I have several New Year’s resolutions but, by far, the most important is losing weight and getting back in shape. I’ve chosen this week as my starting point. Healthy Weight Week (Jan. 15-21) started Sunday, and I’ve been planning my weekly menus and working out several times a day in preparation. I have several health problems that don’t allow brisk, hard workouts so I’m adjusting my schedule to get as much physical activity as I can in a day. I hope to gradually increase my endurance and performance. You may also need to do this. Talk with your doctor and see what he or she recommends.
Now is definitely the time to work on a healthier lifestyle that can become part of your daily routine and will prevent weight problems. Everyone should learn to eat well, live actively and feel good about themselves rather than jumping from diet to diet and living on “tomorrow’s promises.”
The Centers for Disease Control, public health departments and professional health-care workers want to do everything they can to improve your health. They remain highly alarmed about the United States’ “obesity epidemic.” Caused by consuming too many calories while participating in too little physical activity, obesity leads to several serious and sometimes fatal diseases.
Maintaining a healthy weight can increase life expectancy, quality of life and physical and mental well being. As an individual, you can maintain a healthy weight by eating the recommended number of calories each day and getting regular exercise. Communities and schools can promote good health by establishing safe areas for children to play, ensuring that school lunches are healthy and encouraging physical activity.
If you are overweight, losing as little as 5 percent of your body weight may lower your risk for several diseases, including heart disease and diabetes. If you weigh 200 pounds, this means losing 10 pounds. Slow and steady weight loss of one or two pounds per week — and not more than three pounds per week — is the safest way to lose weight.
To lose weight and keep it off over time, try to make long-term changes in your eating and physical-activity habits. Choose healthy foods, such as vegetables, fruits, whole grains and low-fat meat and dairy products. Eat more often and eat just enough food to satisfy yourself. Try to do at least 30 minutes of moderate-intensity physical activity — like walking — on most days, preferably every day. To lose weight or to maintain weight loss, you may need to do more than 30 minutes of moderate activity daily.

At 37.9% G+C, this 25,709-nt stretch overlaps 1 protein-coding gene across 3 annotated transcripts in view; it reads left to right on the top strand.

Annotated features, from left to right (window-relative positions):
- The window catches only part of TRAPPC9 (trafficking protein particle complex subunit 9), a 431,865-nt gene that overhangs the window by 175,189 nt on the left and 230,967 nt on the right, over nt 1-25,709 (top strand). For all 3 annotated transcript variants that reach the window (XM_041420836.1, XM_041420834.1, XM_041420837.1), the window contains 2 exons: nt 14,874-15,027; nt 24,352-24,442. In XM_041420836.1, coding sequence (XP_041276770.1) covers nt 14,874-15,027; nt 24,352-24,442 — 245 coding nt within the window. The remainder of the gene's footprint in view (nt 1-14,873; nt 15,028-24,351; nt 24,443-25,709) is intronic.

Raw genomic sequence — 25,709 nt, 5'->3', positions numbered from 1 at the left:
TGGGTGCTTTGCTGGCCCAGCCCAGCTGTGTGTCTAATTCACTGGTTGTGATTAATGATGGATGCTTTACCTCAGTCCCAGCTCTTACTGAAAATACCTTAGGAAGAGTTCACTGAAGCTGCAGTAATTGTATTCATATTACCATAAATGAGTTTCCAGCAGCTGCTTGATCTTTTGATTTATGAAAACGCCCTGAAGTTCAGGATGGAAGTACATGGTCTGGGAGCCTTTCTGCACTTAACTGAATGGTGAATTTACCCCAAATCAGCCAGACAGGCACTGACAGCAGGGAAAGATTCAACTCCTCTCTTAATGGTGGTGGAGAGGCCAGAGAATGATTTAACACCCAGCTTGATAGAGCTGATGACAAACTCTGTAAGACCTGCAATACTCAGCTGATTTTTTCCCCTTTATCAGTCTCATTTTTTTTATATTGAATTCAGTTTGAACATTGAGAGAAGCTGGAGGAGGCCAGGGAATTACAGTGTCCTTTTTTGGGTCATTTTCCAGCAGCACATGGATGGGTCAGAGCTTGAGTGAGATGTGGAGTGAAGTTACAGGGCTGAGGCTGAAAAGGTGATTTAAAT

People with unchecked obesity are at risk of developing one or more serious medical conditions, which can result in poor health and premature death. An estimated 300,000 deaths per year may be attributable to obesity.
The risk of death rises with increasing weight. Individuals who are obese (body mass index over 30) have a 50-100 percent increased risk of premature death from all causes, compared with individuals who are at a healthy weight. Obesity is associated with more than 30 medical conditions, and scientific evidence has established a strong relationship with at least 15 of them.
Weight loss of about 10 percent of body weight for people who are overweight or obese can improve some obesity-related medical conditions including diabetes and hypertension.
Weighing too much may increase your risk for developing many health problems, such as impaired immune response, impaired respiratory function, infertility, low joint and back pain, obstetric and gynecologic complications, birth defects, gout, pancreatitis, urinary stress incontinence, abdominal hernias, endocrine abnormalities, depression, gastroesophageal reflux, heel spurs, lower extremity edema, skin damage, cervical pain, musculoskeletal disease, prostate cancer and hiatial hernia.
Join me in becoming a healthier, slimmer American. I’ll share any tips and recipes I’ve come across in an upcoming article and you can call me to share your finds.
Ratcliffe is a consultant to the Coastal Health District. You can call her at 876-6399.